Nasdaq Leads Sell-Off As Market Heads Into Correction

A mixed batch of economic data Wednesday and concerns over the first reported case of Ebola in the U.S. triggered one of the biggest stock sell-offs in months.

The Nasdaq composite, down 1.6%, fell definitively below its key 50-day moving average for the first time since April 4.

The S&P 500 dropped 1.3%. The IBD 50, a proxy for high-growth stocks, lost 2.5%. The Dow utilities, often a gauge of investor defensiveness, rose 0.4%.

The NYSE composite, hit with sharp losses among oil, transport, machinery, lodging and chemical shares, fell 1.2% and sliced through its long-term 200-day moving average for the first time since Nov. 14, 2012.

The heavy selling in higher volume across the board marked yet another distribution day — the Nasdaq’s eighth in recent weeks. That alone justifies a downgrade in IBD’s current outlook to “Market in correction.”

A new reader may ask: Does this mean I should immediately sell everything in the portfolio?

No. Deconstructing a portfolio typically goes in steps.

First, getting off margin is imperative. Raising some cash by cutting losses at 7% to 8% or even less is wise. And nailing down profits in some of your stocks, even if they haven’t yet reached 20%, gives your account a valuable cushion to ride out any further market downside.

It makes sense to at least take partial profits in your biggest winners if they have already scaled a course of three or more genuine bases and are showing slippery footing in their latest breakouts. Assess each stock on its own.

Uncertainty over the future path of interest-rate policy has certainly sparked numerous pullbacks in the market. The Federal Reserve is expected to completely remove its massive bond buying program later this month.

Yet over the past year and a half, the market has also found the mettle to rally soon after the options market showed spikes of panic.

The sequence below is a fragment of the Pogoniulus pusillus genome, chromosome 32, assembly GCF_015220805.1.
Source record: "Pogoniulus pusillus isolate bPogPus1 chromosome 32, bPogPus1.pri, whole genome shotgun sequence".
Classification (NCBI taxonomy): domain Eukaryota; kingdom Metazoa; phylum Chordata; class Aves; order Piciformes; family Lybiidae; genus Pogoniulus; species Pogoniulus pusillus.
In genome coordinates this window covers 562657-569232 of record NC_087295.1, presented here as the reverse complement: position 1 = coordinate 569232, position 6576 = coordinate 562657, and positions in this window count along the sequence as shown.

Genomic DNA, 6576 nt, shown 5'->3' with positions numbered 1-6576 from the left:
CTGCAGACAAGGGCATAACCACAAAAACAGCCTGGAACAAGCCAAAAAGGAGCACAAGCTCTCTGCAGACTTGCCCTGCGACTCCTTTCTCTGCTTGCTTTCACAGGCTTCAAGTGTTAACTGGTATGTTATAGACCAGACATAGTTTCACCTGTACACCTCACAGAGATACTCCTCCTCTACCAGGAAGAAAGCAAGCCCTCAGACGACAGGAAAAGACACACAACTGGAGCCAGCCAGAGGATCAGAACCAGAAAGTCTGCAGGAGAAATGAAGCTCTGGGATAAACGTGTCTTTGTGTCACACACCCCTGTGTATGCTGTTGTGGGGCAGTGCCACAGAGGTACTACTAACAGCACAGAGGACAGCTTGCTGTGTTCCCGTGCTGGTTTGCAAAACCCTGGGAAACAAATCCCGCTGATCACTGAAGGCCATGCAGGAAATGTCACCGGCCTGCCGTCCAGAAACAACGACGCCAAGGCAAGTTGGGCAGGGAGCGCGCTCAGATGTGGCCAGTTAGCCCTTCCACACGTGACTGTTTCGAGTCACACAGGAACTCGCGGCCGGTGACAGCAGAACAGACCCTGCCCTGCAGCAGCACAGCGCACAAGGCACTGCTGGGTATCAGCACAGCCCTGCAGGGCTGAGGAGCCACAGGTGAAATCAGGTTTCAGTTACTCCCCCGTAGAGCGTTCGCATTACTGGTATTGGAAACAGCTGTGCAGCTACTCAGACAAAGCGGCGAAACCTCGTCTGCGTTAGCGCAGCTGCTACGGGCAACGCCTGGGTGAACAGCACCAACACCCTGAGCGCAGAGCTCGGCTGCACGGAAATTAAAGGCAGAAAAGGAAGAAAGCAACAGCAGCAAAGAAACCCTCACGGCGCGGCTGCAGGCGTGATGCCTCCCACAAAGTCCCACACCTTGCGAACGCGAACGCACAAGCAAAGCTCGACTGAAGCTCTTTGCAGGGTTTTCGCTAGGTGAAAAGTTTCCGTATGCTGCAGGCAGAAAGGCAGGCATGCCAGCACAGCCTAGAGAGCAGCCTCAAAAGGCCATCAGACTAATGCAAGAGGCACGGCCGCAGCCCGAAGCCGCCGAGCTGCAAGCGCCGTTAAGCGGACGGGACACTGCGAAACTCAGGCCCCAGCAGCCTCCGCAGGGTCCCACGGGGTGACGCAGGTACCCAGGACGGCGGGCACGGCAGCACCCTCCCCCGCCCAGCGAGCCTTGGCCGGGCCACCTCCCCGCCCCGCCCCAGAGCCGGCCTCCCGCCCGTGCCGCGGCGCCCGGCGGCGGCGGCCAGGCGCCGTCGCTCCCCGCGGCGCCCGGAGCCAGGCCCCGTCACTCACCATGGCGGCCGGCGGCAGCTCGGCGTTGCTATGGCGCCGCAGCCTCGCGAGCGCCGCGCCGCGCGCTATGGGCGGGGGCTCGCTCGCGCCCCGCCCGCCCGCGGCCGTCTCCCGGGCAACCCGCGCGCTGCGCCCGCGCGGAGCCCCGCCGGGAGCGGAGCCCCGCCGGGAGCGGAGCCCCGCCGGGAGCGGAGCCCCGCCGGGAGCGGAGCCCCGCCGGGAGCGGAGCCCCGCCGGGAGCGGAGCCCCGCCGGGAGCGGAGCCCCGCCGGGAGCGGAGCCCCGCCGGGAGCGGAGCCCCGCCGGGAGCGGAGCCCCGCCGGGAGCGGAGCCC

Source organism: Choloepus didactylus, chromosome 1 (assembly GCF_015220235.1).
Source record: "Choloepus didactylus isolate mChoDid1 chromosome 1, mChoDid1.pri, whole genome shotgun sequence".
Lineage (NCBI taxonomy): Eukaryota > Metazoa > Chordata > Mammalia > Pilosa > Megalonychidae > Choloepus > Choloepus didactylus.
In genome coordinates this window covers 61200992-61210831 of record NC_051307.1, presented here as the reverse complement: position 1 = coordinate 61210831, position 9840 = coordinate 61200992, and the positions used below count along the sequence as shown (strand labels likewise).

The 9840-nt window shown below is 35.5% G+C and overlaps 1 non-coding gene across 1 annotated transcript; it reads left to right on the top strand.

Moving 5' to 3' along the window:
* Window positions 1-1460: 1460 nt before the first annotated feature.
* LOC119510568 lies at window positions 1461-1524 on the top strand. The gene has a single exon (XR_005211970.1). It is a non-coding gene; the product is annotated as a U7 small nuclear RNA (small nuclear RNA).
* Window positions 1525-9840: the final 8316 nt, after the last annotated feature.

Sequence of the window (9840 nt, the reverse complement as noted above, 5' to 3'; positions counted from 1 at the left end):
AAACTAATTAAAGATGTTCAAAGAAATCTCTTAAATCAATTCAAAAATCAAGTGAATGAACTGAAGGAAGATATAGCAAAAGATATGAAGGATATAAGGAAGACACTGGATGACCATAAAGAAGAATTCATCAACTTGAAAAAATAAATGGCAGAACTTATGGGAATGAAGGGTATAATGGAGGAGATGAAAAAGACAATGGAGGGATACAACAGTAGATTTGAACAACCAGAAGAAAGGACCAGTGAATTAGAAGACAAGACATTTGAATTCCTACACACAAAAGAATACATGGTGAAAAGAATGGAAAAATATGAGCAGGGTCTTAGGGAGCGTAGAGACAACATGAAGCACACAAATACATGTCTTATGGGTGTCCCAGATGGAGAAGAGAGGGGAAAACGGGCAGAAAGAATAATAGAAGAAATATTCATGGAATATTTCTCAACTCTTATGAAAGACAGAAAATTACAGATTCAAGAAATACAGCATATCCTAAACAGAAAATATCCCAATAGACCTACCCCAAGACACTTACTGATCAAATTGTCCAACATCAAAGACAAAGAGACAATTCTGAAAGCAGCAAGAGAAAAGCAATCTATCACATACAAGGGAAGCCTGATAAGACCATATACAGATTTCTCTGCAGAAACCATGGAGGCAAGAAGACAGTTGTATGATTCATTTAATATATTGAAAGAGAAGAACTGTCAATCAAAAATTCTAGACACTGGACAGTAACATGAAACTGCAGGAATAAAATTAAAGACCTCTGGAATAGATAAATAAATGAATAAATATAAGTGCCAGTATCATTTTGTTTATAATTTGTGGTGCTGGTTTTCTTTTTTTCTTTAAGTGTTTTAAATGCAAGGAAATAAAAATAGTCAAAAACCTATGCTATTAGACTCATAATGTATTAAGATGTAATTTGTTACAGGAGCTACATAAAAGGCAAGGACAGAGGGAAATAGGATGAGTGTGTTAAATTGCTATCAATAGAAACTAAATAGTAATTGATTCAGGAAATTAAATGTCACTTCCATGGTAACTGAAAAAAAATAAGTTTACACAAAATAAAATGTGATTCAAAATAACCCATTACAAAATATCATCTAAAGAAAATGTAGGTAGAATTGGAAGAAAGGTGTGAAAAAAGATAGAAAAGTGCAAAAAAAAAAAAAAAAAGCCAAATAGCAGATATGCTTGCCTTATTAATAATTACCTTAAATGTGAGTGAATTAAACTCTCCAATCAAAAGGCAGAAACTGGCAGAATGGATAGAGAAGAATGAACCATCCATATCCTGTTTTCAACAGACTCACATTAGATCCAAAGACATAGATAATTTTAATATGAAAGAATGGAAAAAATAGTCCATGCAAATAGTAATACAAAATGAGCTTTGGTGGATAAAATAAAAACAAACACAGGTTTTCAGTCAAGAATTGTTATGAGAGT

For instance, the put-call volume ratio hit 1.15 or higher on both April 11 and Aug. 1. The Nasdaq was in the middle of a 9.7% pullback in the first case; in the late summer, its correction was limited to just 3.7%.

The Nasdaq lies just 4% below a multiyear high of 4610. Yet, the small-cap S&P 600′s struggles reflect a market that’s also in an intermediate-level correction. The S&P 600, down 1.3% Wednesday, stands 10% below its July 1 peak.

Indeed, other markets have pulled back. Commodities as a group have lost all of their gains since Jan. 1. (See chart on B12.)

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Soft Drink Makers Are The Toast Of Defensive Stocks

The stock market is having trouble, so it might be a good time to propose a toast to three dividend-paying soft-drink makers trading near highs.
Raise your glass to Coca-Cola (NYSE:KO), PepsiCo (NYSE:PEP) and Dr Pepper Snapple (NYSE:DPS).
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Bill Gross: His Former Pimco ETF Redemptions Slow

The stampede out of Pimco slowed on Tuesday, two days after co-founder Bill Gross announced his departure.

Shareholders yanked $97.7 million out of Pimco Total Return ETF (ARCA:BOND), a high-profile exchange traded fund that Gross ran until exiting Pimco, according to Morningstar. Tuesday’s number was well below Monday’s $446.5 million in redemptions but well above Friday’s $10.9 million.

Total redemptions amounted to almost 19% of the ETF’s $3 billion assets.

BOND is the ETF version of Gross’ former flagship, the $222 billion Pimco Total Return Bond mutual fund. (Morningstar does not collect daily flows for mutual funds as it does for ETFs.)